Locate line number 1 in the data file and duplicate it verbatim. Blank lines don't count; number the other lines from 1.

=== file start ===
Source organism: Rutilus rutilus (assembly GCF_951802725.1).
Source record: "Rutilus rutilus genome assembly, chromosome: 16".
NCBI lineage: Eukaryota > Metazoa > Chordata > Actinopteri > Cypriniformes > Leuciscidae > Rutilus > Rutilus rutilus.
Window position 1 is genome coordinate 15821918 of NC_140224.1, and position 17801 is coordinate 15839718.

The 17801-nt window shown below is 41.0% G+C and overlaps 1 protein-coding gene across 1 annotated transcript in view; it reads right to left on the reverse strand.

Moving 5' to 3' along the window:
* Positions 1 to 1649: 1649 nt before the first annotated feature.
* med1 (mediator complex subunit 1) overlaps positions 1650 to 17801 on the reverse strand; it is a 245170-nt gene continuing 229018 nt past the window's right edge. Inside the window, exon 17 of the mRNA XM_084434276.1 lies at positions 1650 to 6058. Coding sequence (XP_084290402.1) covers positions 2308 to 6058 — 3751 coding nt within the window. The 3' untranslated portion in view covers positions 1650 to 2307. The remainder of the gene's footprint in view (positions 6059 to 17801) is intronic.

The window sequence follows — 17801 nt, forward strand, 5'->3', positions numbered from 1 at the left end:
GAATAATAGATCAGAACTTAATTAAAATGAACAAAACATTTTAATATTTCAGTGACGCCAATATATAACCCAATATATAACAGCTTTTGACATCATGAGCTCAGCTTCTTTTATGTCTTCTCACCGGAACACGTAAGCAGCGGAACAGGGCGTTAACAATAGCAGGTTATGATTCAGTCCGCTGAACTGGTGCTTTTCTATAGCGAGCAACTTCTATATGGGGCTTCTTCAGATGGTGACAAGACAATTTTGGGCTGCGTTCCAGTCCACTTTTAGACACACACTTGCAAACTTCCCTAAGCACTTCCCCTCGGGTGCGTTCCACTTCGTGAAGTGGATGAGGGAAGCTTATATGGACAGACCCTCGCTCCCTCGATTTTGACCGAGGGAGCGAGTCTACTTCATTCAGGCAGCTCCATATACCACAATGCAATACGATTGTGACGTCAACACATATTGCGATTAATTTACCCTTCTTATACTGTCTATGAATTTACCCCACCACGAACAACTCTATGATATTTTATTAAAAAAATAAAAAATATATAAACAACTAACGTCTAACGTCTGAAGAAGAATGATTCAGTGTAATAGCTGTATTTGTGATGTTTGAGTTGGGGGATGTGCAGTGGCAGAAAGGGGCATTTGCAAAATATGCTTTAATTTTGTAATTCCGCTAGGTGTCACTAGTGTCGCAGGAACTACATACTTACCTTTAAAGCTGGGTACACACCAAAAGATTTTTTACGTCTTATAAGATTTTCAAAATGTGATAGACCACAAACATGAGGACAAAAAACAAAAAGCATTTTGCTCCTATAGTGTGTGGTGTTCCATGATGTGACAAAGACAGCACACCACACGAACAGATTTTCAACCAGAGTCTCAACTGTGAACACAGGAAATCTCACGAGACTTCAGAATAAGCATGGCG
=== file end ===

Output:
Source organism: Rutilus rutilus (assembly GCF_951802725.1).